Just for people looking for an explanation... This is not an excuse for delaminating valves, but perhaps it will explain what's going on...
Airtime, a company based in Hood River, who specializes in aftermarket bladders and kite repair (and they do a damn good job with both), has a specialized oven that they use to test the bond of valve to bladder, and they gave me a little information about what was going on. I know there will be materials engineers and other people reading this who know WAY more about this than I... If I'm right it's because Airtime is really smart. If I'm wrong it's because I misunderstood and I'm an idiot. If the latter is the case, please don't yell at me.
Apparently, the plastic used in making the valves is very brittle and hard on its own, so during production of the material, a certain amount of plasticizer is used. Plasticizer makes the valves softer and more pliant, so the valves are less likely to crack or fail in cold weather, plus they are easier to use.
Also, apparently, the type of plastic used in making the valve is different than the type to make the bladder itself. Different types of plastic cannot be heat welded together, so some type of glue must be used.
The problem with plasticizer is that over time, heat causes the plasticizer to leak out of the valve, and the plasticizer dissolves the glue, leading to a delamination.
Since 2011, we (North) have made significant progress at improving our valves and the connection to the bladder. I honestly don't know if we now are welding or if we've improved the glue or changed the recipe for the valves, but I do know that our new bladders do extremely well in Airtime's little oven test, and that complaints of delaminating valves have dropped off pretty much to zero for the last three years.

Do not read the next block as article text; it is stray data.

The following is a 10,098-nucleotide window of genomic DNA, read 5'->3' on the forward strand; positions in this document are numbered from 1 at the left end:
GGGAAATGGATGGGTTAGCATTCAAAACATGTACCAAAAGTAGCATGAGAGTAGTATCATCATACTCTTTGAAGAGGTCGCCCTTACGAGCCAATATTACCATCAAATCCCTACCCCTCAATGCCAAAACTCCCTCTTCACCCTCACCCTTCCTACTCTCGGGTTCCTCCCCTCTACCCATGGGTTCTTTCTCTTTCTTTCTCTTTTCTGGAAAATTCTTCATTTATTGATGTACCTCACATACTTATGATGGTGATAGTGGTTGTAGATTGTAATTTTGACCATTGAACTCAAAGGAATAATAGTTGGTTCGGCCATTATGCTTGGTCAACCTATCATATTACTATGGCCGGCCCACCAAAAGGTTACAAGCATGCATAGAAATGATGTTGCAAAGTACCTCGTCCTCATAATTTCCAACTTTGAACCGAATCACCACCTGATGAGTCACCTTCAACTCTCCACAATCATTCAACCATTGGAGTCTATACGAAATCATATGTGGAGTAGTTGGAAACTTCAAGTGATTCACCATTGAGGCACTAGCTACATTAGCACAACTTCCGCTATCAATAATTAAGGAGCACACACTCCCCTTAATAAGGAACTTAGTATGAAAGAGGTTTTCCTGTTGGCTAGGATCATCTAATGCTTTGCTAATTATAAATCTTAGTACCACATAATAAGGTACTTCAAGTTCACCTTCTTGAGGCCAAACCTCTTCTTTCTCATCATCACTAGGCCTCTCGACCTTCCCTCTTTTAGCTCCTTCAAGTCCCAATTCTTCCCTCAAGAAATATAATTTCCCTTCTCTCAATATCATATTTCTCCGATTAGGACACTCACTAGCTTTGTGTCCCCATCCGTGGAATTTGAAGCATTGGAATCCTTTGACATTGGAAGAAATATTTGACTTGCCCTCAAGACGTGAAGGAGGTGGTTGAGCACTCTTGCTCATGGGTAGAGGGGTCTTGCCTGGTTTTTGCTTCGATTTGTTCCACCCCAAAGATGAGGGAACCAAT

If you have had luck with particular glues working for reattaching valves or attaching new valves, it's possible that your glue is superior to the one generally used, however it is also possible that most of the plasticizer has already leaked out into the original valve (if reattaching an old valve) or that the valve you are using has less plasticizer than the original (if using a new valve).
No matter what brand you buy, you could end up with a fluke bad bladder, and if you store your kites in your car trunk or uncooled shed in a hot environment, your valves will delam at some point. As with most other brands, North is constantly working to improve every aspect of our gear. I think we've got the bladders pretty well dialed at this point, and I think most other brands are in a similar position.
Anyway, hope this helps.